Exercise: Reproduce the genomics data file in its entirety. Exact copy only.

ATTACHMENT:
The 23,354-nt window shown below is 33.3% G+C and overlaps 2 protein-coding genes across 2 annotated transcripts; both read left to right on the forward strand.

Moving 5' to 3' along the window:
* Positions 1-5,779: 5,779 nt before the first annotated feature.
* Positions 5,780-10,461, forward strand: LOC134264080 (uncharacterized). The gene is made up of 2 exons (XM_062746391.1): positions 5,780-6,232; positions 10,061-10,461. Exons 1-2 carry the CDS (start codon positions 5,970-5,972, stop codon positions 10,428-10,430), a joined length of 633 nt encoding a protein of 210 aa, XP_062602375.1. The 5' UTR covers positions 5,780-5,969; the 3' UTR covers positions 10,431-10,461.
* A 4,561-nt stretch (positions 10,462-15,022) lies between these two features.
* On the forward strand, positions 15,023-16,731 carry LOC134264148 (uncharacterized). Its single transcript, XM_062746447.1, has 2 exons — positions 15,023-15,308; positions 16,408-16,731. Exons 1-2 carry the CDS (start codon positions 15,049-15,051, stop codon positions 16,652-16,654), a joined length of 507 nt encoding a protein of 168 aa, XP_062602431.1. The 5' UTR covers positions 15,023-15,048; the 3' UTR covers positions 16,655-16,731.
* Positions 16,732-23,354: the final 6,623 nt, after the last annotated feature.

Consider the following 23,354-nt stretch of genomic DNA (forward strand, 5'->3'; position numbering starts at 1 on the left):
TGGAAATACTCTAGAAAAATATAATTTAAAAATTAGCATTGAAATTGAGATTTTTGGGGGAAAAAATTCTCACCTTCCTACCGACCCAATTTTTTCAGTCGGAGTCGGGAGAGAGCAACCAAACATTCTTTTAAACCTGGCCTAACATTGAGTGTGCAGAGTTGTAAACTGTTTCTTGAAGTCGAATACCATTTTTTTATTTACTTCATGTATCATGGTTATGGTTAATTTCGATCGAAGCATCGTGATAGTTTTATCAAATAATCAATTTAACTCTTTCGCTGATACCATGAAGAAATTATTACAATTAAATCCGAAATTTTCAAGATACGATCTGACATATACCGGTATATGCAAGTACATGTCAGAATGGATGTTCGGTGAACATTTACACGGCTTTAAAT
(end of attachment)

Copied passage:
The 23,354-nt window shown below is 33.3% G+C and overlaps 2 protein-coding genes across 2 annotated transcripts; both read left to right on the forward strand.

Moving 5' to 3' along the window:
* Positions 1-5,779: 5,779 nt before the first annotated feature.
* Positions 5,780-10,461, forward strand: LOC134264080 (uncharacterized). The gene is made up of 2 exons (XM_062746391.1): positions 5,780-6,232; positions 10,061-10,461. Exons 1-2 carry the CDS (start codon positions 5,970-5,972, stop codon positions 10,428-10,430), a joined length of 633 nt encoding a protein of 210 aa, XP_062602375.1. The 5' UTR covers positions 5,780-5,969; the 3' UTR covers positions 10,431-10,461.
* A 4,561-nt stretch (positions 10,462-15,022) lies between these two features.
* On the forward strand, positions 15,023-16,731 carry LOC134264148 (uncharacterized). Its single transcript, XM_062746447.1, has 2 exons — positions 15,023-15,308; positions 16,408-16,731. Exons 1-2 carry the CDS (start codon positions 15,049-15,051, stop codon positions 16,652-16,654), a joined length of 507 nt encoding a protein of 168 aa, XP_062602431.1. The 5' UTR covers positions 15,023-15,048; the 3' UTR covers positions 16,655-16,731.
* Positions 16,732-23,354: the final 6,623 nt, after the last annotated feature.

Consider the following 23,354-nt stretch of genomic DNA (forward strand, 5'->3'; position numbering starts at 1 on the left):
TGGAAATACTCTAGAAAAATATAATTTAAAAATTAGCATTGAAATTGAGATTTTTGGGGGAAAAAATTCTCACCTTCCTACCGACCCAATTTTTTCAGTCGGAGTCGGGAGAGAGCAACCAAACATTCTTTTAAACCTGGCCTAACATTGAGTGTGCAGAGTTGTAAACTGTTTCTTGAAGTCGAATACCATTTTTTTATTTACTTCATGTATCATGGTTATGGTTAATTTCGATCGAAGCATCGTGATAGTTTTATCAAATAATCAATTTAACTCTTTCGCTGATACCATGAAGAAATTATTACAATTAAATCCGAAATTTTCAAGATACGATCTGACATATACCGGTATATGCAAGTACATGTCAGAATGGATGTTCGGTGAACATTTACACGGCTTTAAAT